Over the weekend the youthful new selection panel, headed by David Graveney, sat down to perform their first meaningful work of the summer by picking the England squad for the three games. As last year, the shackles of convention have been thrown off to a degree, with some imaginative choices. None more so than Graham Lloyd.
Lloyd did not do himself justice when he played in two one-day internationals against Pakistan last season, but the way he has started this year suggests the selectors are right to give him another chance. Regarded by many as one of the best attacking batsmen in the country, at 27 Lloyd is at last finding some consistency.
It has been a long struggle to break into Lancashire's star-studded batting line-up on a regular basis. With a father who happens to have played for Lancashire and England with considerable success, and who is now the England coach, it is perhaps understandable that Lloyd has taken his time to come into his own.
He toured Australia with England A in 1992-93, scoring two centuries, but the two seasons that followed were disappointing. Last summer, though, his first-class average was touching 50 - not bad for a so-called one- day specialist. "It was my first good season for quite a while, really, and it was much needed," he said.
A run of low scores in this season's Benson and Hedges Cup coincided with Lancashire relinquishing their grip on a trophy they have held for two years, but Lloyd has more than compensated for that. He started with a ferocious assault on Yorkshire in the pre-season Roses friendly, scoring 225; he equalled Lancashire's Sunday League record of 134 against Durham, after a century against them in the Championship; and he hit 81 against Derbyshire in his other Sunday outing.
"It is certainly the best start I have made to a season", he said. "I couldn't have wished for better, although I would have traded a few runs in the friendly game for a few in the B&H."
Born and bred in Accrington, Lloyd learnt his cricket at the local club his father played for, having been sent to a non-cricket playing secondary school. "That's not so unusual because not many comprehensive schools do actually play cricket", he said, "So it's up to all cricketers who go to those schools to go to local clubs to play there. We had two or three games at school, but it was nothing compared to the grammar schools."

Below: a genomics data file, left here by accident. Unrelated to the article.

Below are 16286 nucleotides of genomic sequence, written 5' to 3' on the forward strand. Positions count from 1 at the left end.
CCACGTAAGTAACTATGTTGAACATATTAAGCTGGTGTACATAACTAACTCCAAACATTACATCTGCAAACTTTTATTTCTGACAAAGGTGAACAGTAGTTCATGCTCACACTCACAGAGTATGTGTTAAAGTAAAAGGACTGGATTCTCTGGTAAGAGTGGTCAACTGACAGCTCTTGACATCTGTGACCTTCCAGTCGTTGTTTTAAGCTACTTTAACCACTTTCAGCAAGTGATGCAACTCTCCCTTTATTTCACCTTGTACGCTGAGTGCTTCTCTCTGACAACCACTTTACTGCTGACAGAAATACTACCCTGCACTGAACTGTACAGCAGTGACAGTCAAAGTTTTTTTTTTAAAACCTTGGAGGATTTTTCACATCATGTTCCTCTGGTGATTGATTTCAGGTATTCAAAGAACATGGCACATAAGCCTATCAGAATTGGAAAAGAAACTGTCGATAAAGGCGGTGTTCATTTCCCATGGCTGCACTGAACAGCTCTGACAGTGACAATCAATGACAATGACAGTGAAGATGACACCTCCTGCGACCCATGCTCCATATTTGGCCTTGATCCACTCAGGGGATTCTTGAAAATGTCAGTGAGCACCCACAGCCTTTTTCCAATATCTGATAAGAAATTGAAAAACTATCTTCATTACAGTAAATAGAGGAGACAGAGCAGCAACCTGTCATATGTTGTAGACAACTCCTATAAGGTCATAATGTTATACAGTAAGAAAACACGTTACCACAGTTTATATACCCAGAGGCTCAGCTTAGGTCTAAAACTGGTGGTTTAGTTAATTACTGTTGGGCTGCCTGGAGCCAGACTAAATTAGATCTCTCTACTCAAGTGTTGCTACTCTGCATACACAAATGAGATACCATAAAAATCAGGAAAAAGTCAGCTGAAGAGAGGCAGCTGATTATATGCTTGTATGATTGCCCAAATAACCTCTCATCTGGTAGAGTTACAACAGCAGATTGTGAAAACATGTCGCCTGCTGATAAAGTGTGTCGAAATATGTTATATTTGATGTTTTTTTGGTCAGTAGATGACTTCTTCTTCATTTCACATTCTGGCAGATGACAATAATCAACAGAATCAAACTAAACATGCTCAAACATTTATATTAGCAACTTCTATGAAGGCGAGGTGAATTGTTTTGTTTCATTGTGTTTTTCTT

Lloyd's commitment to his native county is almost as abiding as his renowned penchant for the greyhounds, but a chip off the old block he is not. Dad is so forthright that the English Cricket Board are to appoint a press officer to help journalists with their enquiries at future press conferences. Lloyd Jnr prefers to let his willow do the talking, but he is happy to explain how things go between father and son.
"They don't go much really, I don't see that much of him. I've only seen him once since he got back from his tour and we spoke on the phone just socially. We talk about other things and a bit of cricket, but I see him as the England coach and not my father.
"To me there's no problem at all, it's how other people perceive it. Every now and then someone will say, 'You'll never be as good as your Dad' or something, but it doesn't bother me and I don't think it bothers him in the slightest. If it does come down to it, favouritism, that does annoy me and it probably annoys him as well."
Despite what Lloyd says, it is hard to ignore the fact that his own form picked up last season, when his father was no longer coach at the club. Could it have been a sense of release? "That might be just a coincidence, there might be more in it, I don't know," he says.
Lloyd is full of praise for his father's successor at Old Trafford, the Australian Dav Whatmore, despite the county's relatively poor start to the season. "He's fitted in really well with us at Lancs. We had a good two weeks over in South Africa getting to know him, and he lets the players play how they feel best to suit them. And in my case that's an attacking sort of game and he's quite happy with it."
Does it irritate him to be labelled a one-day specialist? "It doesn't irritate me. It's nice to be labelled as a specialist at something rather than nothing. My game is probably more suited to one-day cricket than the longer game so I don't mind it at all really."
And goals for this season? "To win a couple of trophies with Lancs again, and it would be nice for the club to do well in the Championship. For me personally it would be to play every game for the county and take anything else that comes along."
Could he possibly mean a place in England's XI at Headingley on Thursday? "Maybe, I really have no idea. At the start of the season I wasn't even thinking about it. It wasn't even up for debate, but I've had a good start to the season so who knows? It was an enjoyable week last time I played for England and it would be nice to play again, but it's out of my hands is that so we'll have to see."Reuse content